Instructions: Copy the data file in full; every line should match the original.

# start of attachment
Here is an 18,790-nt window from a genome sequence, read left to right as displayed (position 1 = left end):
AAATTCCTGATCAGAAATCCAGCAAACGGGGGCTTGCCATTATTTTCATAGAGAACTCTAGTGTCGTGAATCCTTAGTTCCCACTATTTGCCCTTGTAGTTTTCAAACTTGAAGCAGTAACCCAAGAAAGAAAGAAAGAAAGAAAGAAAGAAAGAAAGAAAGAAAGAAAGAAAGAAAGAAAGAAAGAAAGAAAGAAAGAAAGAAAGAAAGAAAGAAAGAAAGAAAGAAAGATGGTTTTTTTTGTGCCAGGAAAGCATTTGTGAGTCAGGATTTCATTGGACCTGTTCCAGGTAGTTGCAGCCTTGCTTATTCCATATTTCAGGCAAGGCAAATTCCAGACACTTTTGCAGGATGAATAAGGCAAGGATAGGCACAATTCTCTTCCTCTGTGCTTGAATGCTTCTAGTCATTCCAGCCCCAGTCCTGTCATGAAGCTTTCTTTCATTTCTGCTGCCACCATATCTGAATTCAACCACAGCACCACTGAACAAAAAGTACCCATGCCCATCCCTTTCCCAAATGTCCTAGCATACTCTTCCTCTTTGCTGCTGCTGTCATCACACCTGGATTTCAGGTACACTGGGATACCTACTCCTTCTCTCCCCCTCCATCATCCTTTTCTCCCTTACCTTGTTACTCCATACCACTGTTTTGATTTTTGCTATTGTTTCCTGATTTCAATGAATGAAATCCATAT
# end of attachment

Here is an 18,790-nt window from a genome sequence, read left to right as displayed (position 1 = left end):
AAATTCCTGATCAGAAATCCAGCAAACGGGGGCTTGCCATTATTTTCATAGAGAACTCTAGTGTCGTGAATCCTTAGTTCCCACTATTTGCCCTTGTAGTTTTCAAACTTGAAGCAGTAACCCAAGAAAGAAAGAAAGAAAGAAAGAAAGAAAGAAAGAAAGAAAGAAAGAAAGAAAGAAAGAAAGAAAGAAAGAAAGAAAGAAAGAAAGAAAGAAAGAAAGAAAGAAAGATGGTTTTTTTTGTGCCAGGAAAGCATTTGTGAGTCAGGATTTCATTGGACCTGTTCCAGGTAGTTGCAGCCTTGCTTATTCCATATTTCAGGCAAGGCAAATTCCAGACACTTTTGCAGGATGAATAAGGCAAGGATAGGCACAATTCTCTTCCTCTGTGCTTGAATGCTTCTAGTCATTCCAGCCCCAGTCCTGTCATGAAGCTTTCTTTCATTTCTGCTGCCACCATATCTGAATTCAACCACAGCACCACTGAACAAAAAGTACCCATGCCCATCCCTTTCCCAAATGTCCTAGCATACTCTTCCTCTTTGCTGCTGCTGTCATCACACCTGGATTTCAGGTACACTGGGATACCTACTCCTTCTCTCCCCCTCCATCATCCTTTTCTCCCTTACCTTGTTACTCCATACCACTGTTTTGATTTTTGCTATTGTTTCCTGATTTCAATGAATGAAATCCATAT